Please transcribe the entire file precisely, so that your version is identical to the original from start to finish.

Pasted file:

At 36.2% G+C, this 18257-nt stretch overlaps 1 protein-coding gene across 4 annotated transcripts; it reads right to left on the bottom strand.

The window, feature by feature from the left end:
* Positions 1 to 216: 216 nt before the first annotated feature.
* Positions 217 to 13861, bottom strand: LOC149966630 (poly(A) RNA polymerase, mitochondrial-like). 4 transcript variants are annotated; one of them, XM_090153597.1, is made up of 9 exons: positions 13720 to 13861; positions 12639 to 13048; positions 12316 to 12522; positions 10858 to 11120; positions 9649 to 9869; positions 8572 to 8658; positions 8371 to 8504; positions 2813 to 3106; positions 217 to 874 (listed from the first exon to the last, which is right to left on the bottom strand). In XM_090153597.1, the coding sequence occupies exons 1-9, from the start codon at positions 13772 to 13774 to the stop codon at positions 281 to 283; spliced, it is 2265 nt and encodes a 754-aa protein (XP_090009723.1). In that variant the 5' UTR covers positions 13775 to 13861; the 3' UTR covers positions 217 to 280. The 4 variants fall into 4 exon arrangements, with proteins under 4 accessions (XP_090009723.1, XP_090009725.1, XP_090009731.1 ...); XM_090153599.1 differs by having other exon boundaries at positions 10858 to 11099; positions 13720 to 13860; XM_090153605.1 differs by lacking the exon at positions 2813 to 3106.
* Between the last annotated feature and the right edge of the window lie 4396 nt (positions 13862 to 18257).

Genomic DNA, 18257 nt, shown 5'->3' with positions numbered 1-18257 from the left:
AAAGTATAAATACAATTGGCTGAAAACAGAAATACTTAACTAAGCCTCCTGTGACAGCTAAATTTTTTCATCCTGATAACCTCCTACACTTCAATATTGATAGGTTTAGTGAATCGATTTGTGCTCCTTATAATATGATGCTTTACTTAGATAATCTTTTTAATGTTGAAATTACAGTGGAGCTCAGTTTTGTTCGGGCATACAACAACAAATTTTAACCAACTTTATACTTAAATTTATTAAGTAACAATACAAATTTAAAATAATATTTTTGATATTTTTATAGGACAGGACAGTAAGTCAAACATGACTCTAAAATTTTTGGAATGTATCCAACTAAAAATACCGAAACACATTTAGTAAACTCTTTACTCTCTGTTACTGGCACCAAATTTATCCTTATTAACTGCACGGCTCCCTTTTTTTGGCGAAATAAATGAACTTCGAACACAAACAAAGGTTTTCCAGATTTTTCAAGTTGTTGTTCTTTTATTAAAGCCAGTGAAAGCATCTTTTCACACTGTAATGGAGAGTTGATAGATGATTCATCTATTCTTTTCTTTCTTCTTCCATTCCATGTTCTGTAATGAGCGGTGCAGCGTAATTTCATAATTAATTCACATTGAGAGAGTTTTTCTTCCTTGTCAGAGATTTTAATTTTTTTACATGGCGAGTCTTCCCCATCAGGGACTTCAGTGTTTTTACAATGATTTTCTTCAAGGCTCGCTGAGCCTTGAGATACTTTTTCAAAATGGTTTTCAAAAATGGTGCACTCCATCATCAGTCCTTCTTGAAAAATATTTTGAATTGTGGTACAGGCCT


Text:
At 36.2% G+C, this 18257-nt stretch overlaps 1 protein-coding gene across 4 annotated transcripts; it reads right to left on the bottom strand.

The window, feature by feature from the left end:
* Positions 1 to 216: 216 nt before the first annotated feature.
* Positions 217 to 13861, bottom strand: LOC149966630 (poly(A) RNA polymerase, mitochondrial-like). 4 transcript variants are annotated; one of them, XM_090153597.1, is made up of 9 exons: positions 13720 to 13861; positions 12639 to 13048; positions 12316 to 12522; positions 10858 to 11120; positions 9649 to 9869; positions 8572 to 8658; positions 8371 to 8504; positions 2813 to 3106; positions 217 to 874 (listed from the first exon to the last, which is right to left on the bottom strand). In XM_090153597.1, the coding sequence occupies exons 1-9, from the start codon at positions 13772 to 13774 to the stop codon at positions 281 to 283; spliced, it is 2265 nt and encodes a 754-aa protein (XP_090009723.1). In that variant the 5' UTR covers positions 13775 to 13861; the 3' UTR covers positions 217 to 280. The 4 variants fall into 4 exon arrangements, with proteins under 4 accessions (XP_090009723.1, XP_090009725.1, XP_090009731.1 ...); XM_090153599.1 differs by having other exon boundaries at positions 10858 to 11099; positions 13720 to 13860; XM_090153605.1 differs by lacking the exon at positions 2813 to 3106.
* Between the last annotated feature and the right edge of the window lie 4396 nt (positions 13862 to 18257).

Genomic DNA, 18257 nt, shown 5'->3' with positions numbered 1-18257 from the left:
AAAGTATAAATACAATTGGCTGAAAACAGAAATACTTAACTAAGCCTCCTGTGACAGCTAAATTTTTTCATCCTGATAACCTCCTACACTTCAATATTGATAGGTTTAGTGAATCGATTTGTGCTCCTTATAATATGATGCTTTACTTAGATAATCTTTTTAATGTTGAAATTACAGTGGAGCTCAGTTTTGTTCGGGCATACAACAACAAATTTTAACCAACTTTATACTTAAATTTATTAAGTAACAATACAAATTTAAAATAATATTTTTGATATTTTTATAGGACAGGACAGTAAGTCAAACATGACTCTAAAATTTTTGGAATGTATCCAACTAAAAATACCGAAACACATTTAGTAAACTCTTTACTCTCTGTTACTGGCACCAAATTTATCCTTATTAACTGCACGGCTCCCTTTTTTTGGCGAAATAAATGAACTTCGAACACAAACAAAGGTTTTCCAGATTTTTCAAGTTGTTGTTCTTTTATTAAAGCCAGTGAAAGCATCTTTTCACACTGTAATGGAGAGTTGATAGATGATTCATCTATTCTTTTCTTTCTTCTTCCATTCCATGTTCTGTAATGAGCGGTGCAGCGTAATTTCATAATTAATTCACATTGAGAGAGTTTTTCTTCCTTGTCAGAGATTTTAATTTTTTTACATGGCGAGTCTTCCCCATCAGGGACTTCAGTGTTTTTACAATGATTTTCTTCAAGGCTCGCTGAGCCTTGAGATACTTTTTCAAAATGGTTTTCAAAAATGGTGCACTCCATCATCAGTCCTTCTTGAAAAATATTTTGAATTGTGGTACAGGCCT